726 A.2d 477 (Vt. 1998), 97-422, Parker v. Town of Milton

Docket Nº:97-422.
Citation:726 A.2d 477, 169 Vt. 74
Opinion Judge:Johnson, J.
Party Name:Wilbur PARKER, et al. v. TOWN OF MILTON, et al.
Attorney:John L. Franco, Jr., Burlington, for Plaintiffs-Appellants. William H. Sorrell, Attorney General, Ron Shems, Assistant Attorney General, and David Groff, Law Clerk (On the Brief), Montpelier, for Defendants-Appellees.
Case Date:December 18, 1998
Court:Supreme Court of Vermont

Page 477

726 A.2d 477 (Vt. 1998)

169 Vt. 74

Wilbur PARKER, et al.



No. 97-422.

Supreme Court of Vermont.

December 18, 1998

Motion for Reargument Denied Feb. 16, 1999.

Page 478

[169 Vt. 75] John L. Franco, Jr., Burlington, for plaintiffs-appellants.

William H. Sorrell, Attorney General, Ron Shems, Assistant Attorney General, and David Groff, Law Clerk (On the Brief), Montpelier, for defendants-appellees.

Present AMESTOY, C.J., and MORSE, JOHNSON and SKOGLUND, JJ., and KATZ, Superior Judge, Specially Assigned.


Plaintiffs, six individual Vermont residents and two labor unions, appeal a superior court order dismissing their complaint. Plaintiffs

Page 479

opposed the construction of a bridge in the Town of Milton and alleged violations of the public trust doctrine, their constitutional rights to due process and equal protection of the laws, and the Vermont Administrative Procedure Act. The superior court dismissed their complaint for lack of standing with respect to their declaratory judgment action, and failure to state a claim with respect to their constitutional and statutory causes of action. We affirm.

The Town of Milton (Town) applied for a required encroachment permit 1 to build a bridge across Arrowhead Mountain Lake that would connect Route 7 with a town highway and an industrial site owned by Husky Injection Moldings. The Department of Environmental Conservation (DEC) held a public information meeting concerning the Town's permit application after a petition was presented pursuant to 29 V.S.A. § 405(a). The DEC subsequently issued an encroachment permit to the Town of Milton on June 6, 1997, which allowed construction of the proposed bridge. 2

On July 25, 1997, plaintiffs filed an action in superior court arguing that because the public trust doctrine 3 prevents the Legislature from granting rights in the public trust [169 Vt. 76] property for private use, see State v. Central Vt. Ry., 153 Vt. 337, 344, 571 A.2d 1128, 1131 (1989), the Legislature therefore has a nondelegable duty to determine whether the bridge at issue in this case in fact serves a public use. Specifically, plaintiffs sought a declaratory judgment stating that, in addition to obtaining an encroachment permit, the Town of Milton is required to obtain (1) a legislative grant of airspace over the lake and (2) a legislative determination that the bridge is a "public use" within the meaning of the public trust doctrine. 4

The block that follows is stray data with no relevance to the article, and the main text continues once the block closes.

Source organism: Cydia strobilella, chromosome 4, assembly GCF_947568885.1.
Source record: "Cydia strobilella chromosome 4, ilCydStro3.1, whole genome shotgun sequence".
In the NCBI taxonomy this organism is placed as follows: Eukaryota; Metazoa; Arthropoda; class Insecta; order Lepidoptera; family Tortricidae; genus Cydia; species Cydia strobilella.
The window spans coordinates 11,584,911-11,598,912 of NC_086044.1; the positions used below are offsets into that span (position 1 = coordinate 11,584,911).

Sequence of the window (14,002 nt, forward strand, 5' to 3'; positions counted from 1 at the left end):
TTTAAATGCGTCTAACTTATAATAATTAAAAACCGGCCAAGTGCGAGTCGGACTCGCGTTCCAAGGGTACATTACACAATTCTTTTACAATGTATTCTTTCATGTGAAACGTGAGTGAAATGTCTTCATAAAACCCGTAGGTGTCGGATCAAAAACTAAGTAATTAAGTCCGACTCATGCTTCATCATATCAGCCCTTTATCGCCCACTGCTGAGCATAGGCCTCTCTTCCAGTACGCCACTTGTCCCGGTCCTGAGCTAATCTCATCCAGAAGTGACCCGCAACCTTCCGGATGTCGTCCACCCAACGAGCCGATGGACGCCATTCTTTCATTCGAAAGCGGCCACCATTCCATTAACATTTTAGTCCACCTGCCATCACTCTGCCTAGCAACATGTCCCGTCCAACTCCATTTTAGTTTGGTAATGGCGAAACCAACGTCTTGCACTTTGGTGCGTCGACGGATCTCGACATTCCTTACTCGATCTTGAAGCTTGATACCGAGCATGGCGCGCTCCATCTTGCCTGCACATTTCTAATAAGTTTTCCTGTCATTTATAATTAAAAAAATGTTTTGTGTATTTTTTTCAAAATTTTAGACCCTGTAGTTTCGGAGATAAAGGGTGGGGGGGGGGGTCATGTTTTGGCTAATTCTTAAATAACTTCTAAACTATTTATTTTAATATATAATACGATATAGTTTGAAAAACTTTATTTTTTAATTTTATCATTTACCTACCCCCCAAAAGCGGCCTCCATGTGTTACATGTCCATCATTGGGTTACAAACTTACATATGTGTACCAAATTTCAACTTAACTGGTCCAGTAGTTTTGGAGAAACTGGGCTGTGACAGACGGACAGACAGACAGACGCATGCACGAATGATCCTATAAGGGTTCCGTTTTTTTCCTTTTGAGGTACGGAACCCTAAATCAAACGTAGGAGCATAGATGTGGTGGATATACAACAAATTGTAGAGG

Plaintiffs also claim they were denied their right under the United States Constitution to procedural due process and equal protection because their representative was not allowed to present their interests at the public hearing. Plaintiffs allege that others in attendance at the hearing shouted to prevent their representative from speaking and the DEC officer conducting the hearing ruled their representative out of order. Finally, plaintiffs allege that the encroachment permit violated the Vermont Administrative Procedure Act, 3 V.S.A. §§ 801-849 (VAPA), because it was issued without a "contested case" hearing, which plaintiffs allege is required by 3 V.S.A. § 801(b)(2).

The superior court dismissed plaintiffs' challenge to the encroachment permit, finding that plaintiffs did not have standing to mount such a challenge because they merely asserted the legal conclusion that the public trust was being derogated and did not describe any actual injury, only generalized grievances. The trial court further found that plaintiffs had not alleged elements sufficient to sustain an equal protection claim and were not "aggrieved persons" within the meaning of the VAPA, and therefore dismissed the constitutional and VAPA-based causes of action for failure to state a claim.

  1. The Standing Requirement

    We first address whether plaintiffs have standing to request a declaratory judgment with respect to the encroachment permit. A plaintiff must allege facts sufficient to confer standing "[o]n the face of the complaint." Town of Cavendish v. Vermont Pub. Power Supply Auth., 141 Vt. 144, 147-48, 446 A.2d 792, 794 (1982).

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    The standing requirement originates in Article III of the United States Constitution, which states that federal courts have jurisdiction [169 Vt. 77] only over actual cases or controversies. See U.S. Const. art. III. This requirement has been adopted in Vermont. "The judicial power, as conferred by the Constitution of this State upon this Court, is the same as that given to the Federal Supreme Court by the United States Constitution; that is, the right to determine actual controversies arising between adverse litigants, duly instituted in courts of proper jurisdiction." In re Constitutionality of House Bill 88, 115 Vt. 524, 529, 64 A.2d 169, 172 (1949) (internal quotations omitted).

    An element of the case or controversy requirement is that plaintiffs must have standing, that is, they must have suffered a particular injury that is attributable to the defendant and that can be redressed by a court of law. The existence of an actual controversy "turns on whether the plaintiff is...

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